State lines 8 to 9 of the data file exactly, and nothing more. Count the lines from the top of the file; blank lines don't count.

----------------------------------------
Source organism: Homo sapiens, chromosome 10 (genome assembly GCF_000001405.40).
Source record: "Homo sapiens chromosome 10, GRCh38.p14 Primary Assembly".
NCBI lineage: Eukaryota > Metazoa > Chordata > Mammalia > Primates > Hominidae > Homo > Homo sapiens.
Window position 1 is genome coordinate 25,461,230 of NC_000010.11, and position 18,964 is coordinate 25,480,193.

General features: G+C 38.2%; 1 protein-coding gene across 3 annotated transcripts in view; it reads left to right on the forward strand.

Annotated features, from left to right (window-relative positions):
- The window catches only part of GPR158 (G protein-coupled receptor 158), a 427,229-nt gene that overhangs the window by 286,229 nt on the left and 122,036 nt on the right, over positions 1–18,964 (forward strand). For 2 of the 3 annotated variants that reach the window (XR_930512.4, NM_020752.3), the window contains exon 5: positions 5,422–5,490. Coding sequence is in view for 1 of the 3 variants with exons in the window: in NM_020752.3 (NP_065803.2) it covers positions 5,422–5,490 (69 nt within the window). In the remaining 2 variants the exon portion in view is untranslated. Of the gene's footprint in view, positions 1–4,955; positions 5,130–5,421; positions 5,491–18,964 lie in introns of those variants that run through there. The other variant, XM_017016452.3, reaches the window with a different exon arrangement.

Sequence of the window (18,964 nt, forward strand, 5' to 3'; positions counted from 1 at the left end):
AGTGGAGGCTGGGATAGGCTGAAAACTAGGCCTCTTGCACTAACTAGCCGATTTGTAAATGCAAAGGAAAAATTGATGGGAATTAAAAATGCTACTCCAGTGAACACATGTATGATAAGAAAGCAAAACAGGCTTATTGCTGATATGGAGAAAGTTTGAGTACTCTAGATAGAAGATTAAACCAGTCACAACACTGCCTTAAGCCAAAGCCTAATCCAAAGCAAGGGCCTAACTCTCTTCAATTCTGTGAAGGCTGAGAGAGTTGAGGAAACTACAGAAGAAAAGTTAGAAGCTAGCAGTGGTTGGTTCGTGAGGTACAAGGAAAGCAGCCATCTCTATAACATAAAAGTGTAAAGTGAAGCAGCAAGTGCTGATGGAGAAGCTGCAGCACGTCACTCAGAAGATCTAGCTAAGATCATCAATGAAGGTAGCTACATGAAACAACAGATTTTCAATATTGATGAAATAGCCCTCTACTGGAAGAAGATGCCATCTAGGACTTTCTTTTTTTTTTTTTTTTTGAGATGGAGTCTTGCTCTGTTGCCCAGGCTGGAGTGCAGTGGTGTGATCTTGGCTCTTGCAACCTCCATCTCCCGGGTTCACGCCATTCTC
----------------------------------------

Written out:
Sequence of the window (18,964 nt, forward strand, 5' to 3'; positions counted from 1 at the left end):
AGTGGAGGCTGGGATAGGCTGAAAACTAGGCCTCTTGCACTAACTAGCCGATTTGTAAATGCAAAGGAAAAATTGATGGGAATTAAAAATGCTACTCCAGTGAACACATGTATGATAAGAAAGCAAAACAGGCTTATTGCTGATATGGAGAAAGTTTGAGTACTCTAGATAGAAGATTAAACCAGTCACAACACTGCCTTAAGCCAAAGCCTAATCCAAAGCAAGGGCCTAACTCTCTTCAATTCTGTGAAGGCTGAGAGAGTTGAGGAAACTACAGAAGAAAAGTTAGAAGCTAGCAGTGGTTGGTTCGTGAGGTACAAGGAAAGCAGCCATCTCTATAACATAAAAGTGTAAAGTGAAGCAGCAAGTGCTGATGGAGAAGCTGCAGCACGTCACTCAGAAGATCTAGCTAAGATCATCAATGAAGGTAGCTACATGAAACAACAGATTTTCAATATTGATGAAATAGCCCTCTACTGGAAGAAGATGCCATCTAGGACTTTCTTTTTTTTTTTTTTTTTGAGATGGAGTCTTGCTCTGTTGCCCAGGCTGGAGTGCAGTGGTGTGATCTTGGCTCTTGCAACCTCCATCTCCCGGGTTCACGCCATTCTC